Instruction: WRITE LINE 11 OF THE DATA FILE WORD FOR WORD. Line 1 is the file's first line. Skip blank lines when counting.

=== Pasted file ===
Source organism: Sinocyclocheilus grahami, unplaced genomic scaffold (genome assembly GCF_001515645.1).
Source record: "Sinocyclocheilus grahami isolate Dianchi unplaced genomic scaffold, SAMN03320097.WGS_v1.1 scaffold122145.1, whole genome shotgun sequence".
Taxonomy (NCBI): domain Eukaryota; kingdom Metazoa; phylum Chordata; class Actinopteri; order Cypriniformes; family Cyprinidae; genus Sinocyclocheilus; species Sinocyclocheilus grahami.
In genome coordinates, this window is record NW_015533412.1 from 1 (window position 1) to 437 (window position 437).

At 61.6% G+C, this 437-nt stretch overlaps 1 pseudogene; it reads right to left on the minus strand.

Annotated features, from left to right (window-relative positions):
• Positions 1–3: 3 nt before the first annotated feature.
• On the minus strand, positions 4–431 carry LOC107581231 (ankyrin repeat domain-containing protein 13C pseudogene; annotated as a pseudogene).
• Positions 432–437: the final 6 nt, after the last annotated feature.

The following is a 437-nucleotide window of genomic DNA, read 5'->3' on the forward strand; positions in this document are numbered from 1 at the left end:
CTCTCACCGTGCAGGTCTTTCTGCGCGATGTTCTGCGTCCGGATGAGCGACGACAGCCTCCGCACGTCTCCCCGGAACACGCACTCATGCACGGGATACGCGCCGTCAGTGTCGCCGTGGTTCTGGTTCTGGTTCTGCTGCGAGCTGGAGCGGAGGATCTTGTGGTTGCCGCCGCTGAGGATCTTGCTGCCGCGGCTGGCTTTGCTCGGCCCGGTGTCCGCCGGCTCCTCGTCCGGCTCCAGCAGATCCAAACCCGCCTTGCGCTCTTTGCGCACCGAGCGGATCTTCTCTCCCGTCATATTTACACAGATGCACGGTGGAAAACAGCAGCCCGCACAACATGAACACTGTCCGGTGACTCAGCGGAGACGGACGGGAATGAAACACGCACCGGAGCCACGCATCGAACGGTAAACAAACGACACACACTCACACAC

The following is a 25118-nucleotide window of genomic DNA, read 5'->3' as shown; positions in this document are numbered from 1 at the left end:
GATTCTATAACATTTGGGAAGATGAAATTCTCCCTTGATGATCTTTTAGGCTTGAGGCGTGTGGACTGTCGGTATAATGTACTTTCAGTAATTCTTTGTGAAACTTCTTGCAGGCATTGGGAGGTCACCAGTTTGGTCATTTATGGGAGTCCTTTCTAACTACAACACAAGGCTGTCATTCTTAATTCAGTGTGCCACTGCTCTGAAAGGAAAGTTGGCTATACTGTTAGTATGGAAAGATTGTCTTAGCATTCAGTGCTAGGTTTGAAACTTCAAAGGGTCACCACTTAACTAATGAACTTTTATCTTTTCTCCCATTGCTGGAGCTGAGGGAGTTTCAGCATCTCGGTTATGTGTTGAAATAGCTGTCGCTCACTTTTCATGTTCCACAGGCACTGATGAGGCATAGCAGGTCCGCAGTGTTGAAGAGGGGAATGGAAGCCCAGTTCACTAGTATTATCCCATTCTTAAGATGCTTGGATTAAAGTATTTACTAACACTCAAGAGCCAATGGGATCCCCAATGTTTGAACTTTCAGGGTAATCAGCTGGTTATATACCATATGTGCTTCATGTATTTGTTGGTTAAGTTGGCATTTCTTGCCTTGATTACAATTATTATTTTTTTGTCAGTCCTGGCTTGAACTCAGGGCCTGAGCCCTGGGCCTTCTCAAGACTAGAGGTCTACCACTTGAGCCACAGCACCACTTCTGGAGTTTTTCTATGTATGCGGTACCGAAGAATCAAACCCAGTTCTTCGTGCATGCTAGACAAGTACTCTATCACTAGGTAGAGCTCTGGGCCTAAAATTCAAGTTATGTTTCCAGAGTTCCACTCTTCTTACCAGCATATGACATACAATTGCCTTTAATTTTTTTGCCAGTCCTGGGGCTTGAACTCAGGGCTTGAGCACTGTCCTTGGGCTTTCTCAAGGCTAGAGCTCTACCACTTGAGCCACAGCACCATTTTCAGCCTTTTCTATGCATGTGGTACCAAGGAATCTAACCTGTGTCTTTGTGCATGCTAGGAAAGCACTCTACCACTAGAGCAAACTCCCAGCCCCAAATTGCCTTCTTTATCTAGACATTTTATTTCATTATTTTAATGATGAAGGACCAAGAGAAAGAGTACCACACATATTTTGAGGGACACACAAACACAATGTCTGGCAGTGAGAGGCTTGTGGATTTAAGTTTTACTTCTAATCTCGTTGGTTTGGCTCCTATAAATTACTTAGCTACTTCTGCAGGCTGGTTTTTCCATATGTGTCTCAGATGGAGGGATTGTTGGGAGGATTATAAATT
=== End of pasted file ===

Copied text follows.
CTCTCACCGTGCAGGTCTTTCTGCGCGATGTTCTGCGTCCGGATGAGCGACGACAGCCTCCGCACGTCTCCCCGGAACACGCACTCATGCACGGGATACGCGCCGTCAGTGTCGCCGTGGTTCTGGTTCTGGTTCTGCTGCGAGCTGGAGCGGAGGATCTTGTGGTTGCCGCCGCTGAGGATCTTGCTGCCGCGGCTGGCTTTGCTCGGCCCGGTGTCCGCCGGCTCCTCGTCCGGCTCCAGCAGATCCAAACCCGCCTTGCGCTCTTTGCGCACCGAGCGGATCTTCTCTCCCGTCATATTTACACAGATGCACGGTGGAAAACAGCAGCCCGCACAACATGAACACTGTCCGGTGACTCAGCGGAGACGGACGGGAATGAAACACGCACCGGAGCCACGCATCGAACGGTAAACAAACGACACACACTCACACAC